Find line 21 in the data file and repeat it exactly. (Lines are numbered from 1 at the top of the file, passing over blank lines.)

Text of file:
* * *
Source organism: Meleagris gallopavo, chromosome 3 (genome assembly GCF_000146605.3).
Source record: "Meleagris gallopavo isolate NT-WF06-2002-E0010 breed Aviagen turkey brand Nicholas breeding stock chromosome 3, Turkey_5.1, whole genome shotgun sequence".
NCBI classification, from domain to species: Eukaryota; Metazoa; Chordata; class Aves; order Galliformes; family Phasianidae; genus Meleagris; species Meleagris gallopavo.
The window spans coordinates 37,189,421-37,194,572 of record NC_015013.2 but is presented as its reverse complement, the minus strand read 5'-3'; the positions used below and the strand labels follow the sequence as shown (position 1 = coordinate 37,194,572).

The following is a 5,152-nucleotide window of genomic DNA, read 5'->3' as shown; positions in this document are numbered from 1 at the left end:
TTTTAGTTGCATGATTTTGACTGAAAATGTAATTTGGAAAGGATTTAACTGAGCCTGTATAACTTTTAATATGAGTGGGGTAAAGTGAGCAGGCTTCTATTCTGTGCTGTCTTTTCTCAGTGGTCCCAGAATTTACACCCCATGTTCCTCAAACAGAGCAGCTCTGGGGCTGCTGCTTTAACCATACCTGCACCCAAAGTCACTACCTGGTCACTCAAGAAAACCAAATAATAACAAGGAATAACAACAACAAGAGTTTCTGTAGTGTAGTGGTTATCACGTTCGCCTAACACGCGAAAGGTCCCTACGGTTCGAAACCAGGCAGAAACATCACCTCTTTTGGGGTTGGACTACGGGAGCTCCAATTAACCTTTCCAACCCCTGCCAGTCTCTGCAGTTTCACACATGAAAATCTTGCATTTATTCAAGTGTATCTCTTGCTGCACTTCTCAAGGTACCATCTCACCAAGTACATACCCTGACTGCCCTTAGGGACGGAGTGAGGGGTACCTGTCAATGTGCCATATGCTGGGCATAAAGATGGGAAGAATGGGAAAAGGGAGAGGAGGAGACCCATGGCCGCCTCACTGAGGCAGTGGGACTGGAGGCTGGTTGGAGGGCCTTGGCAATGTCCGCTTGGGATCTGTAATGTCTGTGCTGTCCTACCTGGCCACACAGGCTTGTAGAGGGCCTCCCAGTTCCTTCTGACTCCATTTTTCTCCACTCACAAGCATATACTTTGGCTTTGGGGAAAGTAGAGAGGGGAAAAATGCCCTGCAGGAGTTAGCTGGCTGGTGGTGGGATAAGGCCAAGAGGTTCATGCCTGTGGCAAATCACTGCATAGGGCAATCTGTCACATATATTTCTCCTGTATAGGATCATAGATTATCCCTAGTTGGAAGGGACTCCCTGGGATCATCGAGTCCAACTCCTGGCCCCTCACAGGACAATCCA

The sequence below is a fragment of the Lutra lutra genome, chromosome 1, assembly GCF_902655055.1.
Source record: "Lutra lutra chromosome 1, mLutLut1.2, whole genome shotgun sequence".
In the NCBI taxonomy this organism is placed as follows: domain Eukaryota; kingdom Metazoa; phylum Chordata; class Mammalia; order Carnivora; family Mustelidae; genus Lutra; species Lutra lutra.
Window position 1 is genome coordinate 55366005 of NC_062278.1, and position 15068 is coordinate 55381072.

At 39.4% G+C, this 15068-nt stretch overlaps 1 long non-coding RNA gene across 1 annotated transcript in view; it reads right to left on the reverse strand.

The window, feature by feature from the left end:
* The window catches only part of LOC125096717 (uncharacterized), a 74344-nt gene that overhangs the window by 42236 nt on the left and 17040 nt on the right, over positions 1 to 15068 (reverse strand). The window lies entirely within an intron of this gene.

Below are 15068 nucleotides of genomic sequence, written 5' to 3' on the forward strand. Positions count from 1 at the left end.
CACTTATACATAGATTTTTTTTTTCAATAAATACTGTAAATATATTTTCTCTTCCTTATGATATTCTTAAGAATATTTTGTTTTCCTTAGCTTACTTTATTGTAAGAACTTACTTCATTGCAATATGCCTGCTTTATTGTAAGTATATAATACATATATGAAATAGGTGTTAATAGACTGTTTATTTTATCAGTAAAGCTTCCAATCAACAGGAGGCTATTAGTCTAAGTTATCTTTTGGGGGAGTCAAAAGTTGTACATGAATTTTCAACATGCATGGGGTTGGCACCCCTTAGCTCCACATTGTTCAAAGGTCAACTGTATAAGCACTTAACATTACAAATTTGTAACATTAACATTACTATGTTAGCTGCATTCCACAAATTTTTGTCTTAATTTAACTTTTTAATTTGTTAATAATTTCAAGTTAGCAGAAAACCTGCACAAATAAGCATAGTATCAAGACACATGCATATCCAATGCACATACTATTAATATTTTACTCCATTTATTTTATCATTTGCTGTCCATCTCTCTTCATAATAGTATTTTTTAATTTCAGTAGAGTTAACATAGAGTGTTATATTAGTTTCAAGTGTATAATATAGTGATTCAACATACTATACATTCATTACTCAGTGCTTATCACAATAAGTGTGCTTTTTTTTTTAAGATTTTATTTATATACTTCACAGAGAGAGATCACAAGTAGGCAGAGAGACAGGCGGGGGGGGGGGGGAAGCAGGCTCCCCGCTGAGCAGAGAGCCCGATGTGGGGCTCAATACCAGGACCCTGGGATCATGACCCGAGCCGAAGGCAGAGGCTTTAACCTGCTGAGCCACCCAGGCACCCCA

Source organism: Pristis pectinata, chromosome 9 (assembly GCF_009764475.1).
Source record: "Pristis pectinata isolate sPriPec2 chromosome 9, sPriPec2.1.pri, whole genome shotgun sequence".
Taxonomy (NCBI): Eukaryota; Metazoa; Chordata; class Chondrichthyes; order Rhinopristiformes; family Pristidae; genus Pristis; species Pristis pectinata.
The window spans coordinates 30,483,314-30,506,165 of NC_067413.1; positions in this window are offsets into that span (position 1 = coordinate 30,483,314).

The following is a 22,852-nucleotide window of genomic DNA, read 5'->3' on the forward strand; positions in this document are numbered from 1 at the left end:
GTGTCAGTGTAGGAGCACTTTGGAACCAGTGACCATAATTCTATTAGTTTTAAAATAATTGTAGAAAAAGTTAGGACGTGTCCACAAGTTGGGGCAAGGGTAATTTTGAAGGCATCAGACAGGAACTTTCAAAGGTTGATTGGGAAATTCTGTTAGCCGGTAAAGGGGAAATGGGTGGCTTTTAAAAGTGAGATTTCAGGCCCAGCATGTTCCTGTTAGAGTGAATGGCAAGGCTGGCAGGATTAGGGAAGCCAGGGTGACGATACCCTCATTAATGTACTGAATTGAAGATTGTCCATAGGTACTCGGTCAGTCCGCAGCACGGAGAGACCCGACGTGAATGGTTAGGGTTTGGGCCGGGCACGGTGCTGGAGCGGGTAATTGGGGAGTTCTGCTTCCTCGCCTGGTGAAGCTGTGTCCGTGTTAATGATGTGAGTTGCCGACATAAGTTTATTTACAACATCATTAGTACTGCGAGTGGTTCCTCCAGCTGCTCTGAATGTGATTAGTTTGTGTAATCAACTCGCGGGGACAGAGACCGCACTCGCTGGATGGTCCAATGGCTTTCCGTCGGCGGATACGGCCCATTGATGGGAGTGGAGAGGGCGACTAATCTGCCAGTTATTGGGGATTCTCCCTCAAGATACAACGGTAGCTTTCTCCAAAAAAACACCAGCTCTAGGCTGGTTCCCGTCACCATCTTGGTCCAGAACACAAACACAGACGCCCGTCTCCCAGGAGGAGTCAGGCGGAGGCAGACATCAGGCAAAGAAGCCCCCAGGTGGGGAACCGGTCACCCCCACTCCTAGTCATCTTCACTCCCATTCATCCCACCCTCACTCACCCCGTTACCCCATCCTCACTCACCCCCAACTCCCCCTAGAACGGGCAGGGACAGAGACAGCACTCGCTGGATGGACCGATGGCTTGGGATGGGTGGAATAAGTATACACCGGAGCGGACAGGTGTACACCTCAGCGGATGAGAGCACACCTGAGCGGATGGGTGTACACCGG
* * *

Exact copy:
GTGTCAGTGTAGGAGCACTTTGGAACCAGTGACCATAATTCTATTAGTTTTAAAATAATTGTAGAAAAAGTTAGGACGTGTCCACAAGTTGGGGCAAGGGTAATTTTGAAGGCATCAGACAGGAACTTTCAAAGGTTGATTGGGAAATTCTGTTAGCCGGTAAAGGGGAAATGGGTGGCTTTTAAAAGTGAGATTTCAGGCCCAGCATGTTCCTGTTAGAGTGAATGGCAAGGCTGGCAGGATTAGGGAAGCCAGGGTGACGATACCCTCATTAATGTACTGAATTGAAGATTGTCCATAGGTACTCGGTCAGTCCGCAGCACGGAGAGACCCGACGTGAATGGTTAGGGTTTGGGCCGGGCACGGTGCTGGAGCGGGTAATTGGGGAGTTCTGCTTCCTCGCCTGGTGAAGCTGTGTCCGTGTTAATGATGTGAGTTGCCGACATAAGTTTATTTACAACATCATTAGTACTGCGAGTGGTTCCTCCAGCTGCTCTGAATGTGATTAGTTTGTGTAATCAACTCGCGGGGACAGAGACCGCACTCGCTGGATGGTCCAATGGCTTTCCGTCGGCGGATACGGCCCATTGATGGGAGTGGAGAGGGCGACTAATCTGCCAGTTATTGGGGATTCTCCCTCAAGATACAACGGTAGCTTTCTCCAAAAAAACACCAGCTCTAGGCTGGTTCCCGTCACCATCTTGGTCCAGAACACAAACACAGACGCCCGTCTCCCAGGAGGAGTCAGGCGGAGGCAGACATCAGGCAAAGAAGCCCCCAGGTGGGGAACCGGTCACCCCCACTCCTAGTCATCTTCACTCCCATTCATCCCACCCTCACTCACCCCGTTACCCCATCCTCACTCACCCCCAACTCCCCCTAGAACGGGCAGGGACAGAGACAGCACTCGCTGGATGGACCGATGGCTTGGGATGGGTGGAATAAGTATACACCGGAGCGGACAGGTGTACACCTCAGCGGATGAGAGCACACCTGAGCGGATGGGTGTACACCGG